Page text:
February 3, 2008

SOA, Data Management and Enterprise Architecture

Often I hear business and IT people say that Service Oriented Architecture (SOA) is the way ahead to achieve greater interoperability of systems, process integration, and business efficiency in the enterprise. Usually, this is quickly followed by discussion about rolling out the Enterprise Service Bus (ESB). However, very infrequently do I hear discussion about the necessary data architecture to achieve the vision of SOA.

Stephen Lahanas has an interesting article, “Enable SOA Transformation and Cross-Domain Data Fusion” in DM Review Magazine, January 2008 that addresses the importance of Data Management to SOA. (http://www.dmreview.com/issues/2007_43/10000444-1.html)

“While SOA has long considered universal description, discovery and integration (UDDI) as its primary discoverability mechanism, the reality is that nearly all integration with an SOA environment is based upon data exchange and will ultimately be demonstrated through data exploitation interfaces (agile BI). Once SOA architects fully realize the implications of this revelation, then agile data architecture will become the facilitating mechanism for cross-domain data fusion and enterprise integration.

Mr. Lahanas provides four fundamental elements for building an agile data architecture, as follows:

  1. Actionable enterprise architecture—“a tangible way to connect architecture layers (EA, segment and implementation) and perspectives (application, process, data). One of the main reasons that large integration projects fail is due to the inability to successfully map the various architectures within a meaningful combined picture. Every agile data architecture begins here.”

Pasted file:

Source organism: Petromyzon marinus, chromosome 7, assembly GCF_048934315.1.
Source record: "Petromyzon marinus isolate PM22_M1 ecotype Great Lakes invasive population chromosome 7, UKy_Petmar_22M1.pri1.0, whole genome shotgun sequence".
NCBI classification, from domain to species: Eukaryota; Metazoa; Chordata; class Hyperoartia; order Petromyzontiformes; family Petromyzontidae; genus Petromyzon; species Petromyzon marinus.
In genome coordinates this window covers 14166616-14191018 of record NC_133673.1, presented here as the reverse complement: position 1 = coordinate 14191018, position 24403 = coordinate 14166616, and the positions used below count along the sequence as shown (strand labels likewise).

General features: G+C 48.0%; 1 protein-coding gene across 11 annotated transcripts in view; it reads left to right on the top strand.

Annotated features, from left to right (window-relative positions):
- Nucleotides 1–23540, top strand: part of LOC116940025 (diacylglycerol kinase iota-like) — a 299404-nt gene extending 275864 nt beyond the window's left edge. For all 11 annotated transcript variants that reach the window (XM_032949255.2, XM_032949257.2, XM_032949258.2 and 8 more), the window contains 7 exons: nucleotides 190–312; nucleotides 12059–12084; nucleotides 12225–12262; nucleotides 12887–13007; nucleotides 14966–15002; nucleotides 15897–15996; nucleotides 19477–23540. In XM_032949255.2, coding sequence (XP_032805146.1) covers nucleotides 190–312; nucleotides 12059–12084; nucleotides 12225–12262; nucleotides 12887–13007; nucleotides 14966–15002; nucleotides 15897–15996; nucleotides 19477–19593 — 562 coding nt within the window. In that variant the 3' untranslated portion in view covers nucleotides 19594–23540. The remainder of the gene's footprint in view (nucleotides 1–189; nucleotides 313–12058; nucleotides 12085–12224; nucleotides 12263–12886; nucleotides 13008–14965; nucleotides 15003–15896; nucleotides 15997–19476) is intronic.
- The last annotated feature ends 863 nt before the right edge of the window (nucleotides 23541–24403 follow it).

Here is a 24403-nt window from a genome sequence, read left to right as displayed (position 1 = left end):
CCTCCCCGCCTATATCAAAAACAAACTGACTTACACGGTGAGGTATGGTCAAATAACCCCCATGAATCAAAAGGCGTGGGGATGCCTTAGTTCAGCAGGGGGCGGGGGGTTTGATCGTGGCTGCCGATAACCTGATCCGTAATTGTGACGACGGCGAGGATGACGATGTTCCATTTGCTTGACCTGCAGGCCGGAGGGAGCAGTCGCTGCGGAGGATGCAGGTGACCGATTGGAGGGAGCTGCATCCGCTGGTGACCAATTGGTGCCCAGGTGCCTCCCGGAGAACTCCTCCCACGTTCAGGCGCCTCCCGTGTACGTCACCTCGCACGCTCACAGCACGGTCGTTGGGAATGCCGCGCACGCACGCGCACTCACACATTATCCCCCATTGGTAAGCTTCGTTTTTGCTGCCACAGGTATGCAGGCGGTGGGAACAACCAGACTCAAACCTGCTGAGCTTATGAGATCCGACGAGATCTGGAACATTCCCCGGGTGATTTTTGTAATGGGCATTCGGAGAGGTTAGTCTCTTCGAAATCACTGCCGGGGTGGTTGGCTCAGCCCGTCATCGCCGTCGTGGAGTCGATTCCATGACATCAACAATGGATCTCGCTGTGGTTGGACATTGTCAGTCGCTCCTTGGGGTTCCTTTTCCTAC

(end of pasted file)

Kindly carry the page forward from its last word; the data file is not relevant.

2. Federated data orchestration—“allow data owners to collaboratively manage resources across domains based upon a shared set of rules rather than a shared single data model. This is an excellent example of a user-centric approach. One of the major shortcomings of massive data warehouse projects has been the lost connections between users and developers and resulting data integrity issues.
  3. Enterprise Master Data Management—“Metadata is not just a technical consideration; it can define productivity in our knowledge economy.”
  4. Agile Business Intelligence—“A new generation of BI capabilities is bringing user control to more sophisticated report generation tools with much more accurate results… Based upon user queries and activities, we gather metadata, optimize caches and determine cross-domain mapping strategies.”
Two ideas that I particularly like in Stephen’s article are:

  1. Linkage of SOA to Data Architecture—“Agile data architecture is a parallel and complementary design philosophy and methodology to SOA and agile application development. Both can be mapped together within the larger actionable enterprise architecture.”
  2. Focus on User-centricity—“User-centricity is the primary motivating force behind the development of all agile solutions. The user provides:
  • Immediacy – the desire for near-term real-world capability.
  • Relevance and context.
  • Performance expectations.
  • Direction, domain knowledge and the logic behind every solution.”

In developing SOA, we cannot forget the necessity of building a meaningful data architecture that facilitates the discovery and exchange of data via SOA and ESB. Further, all our architecture and IT solutions must be user-centric if they are to be relevant and effective to the enterprise’s end-users.


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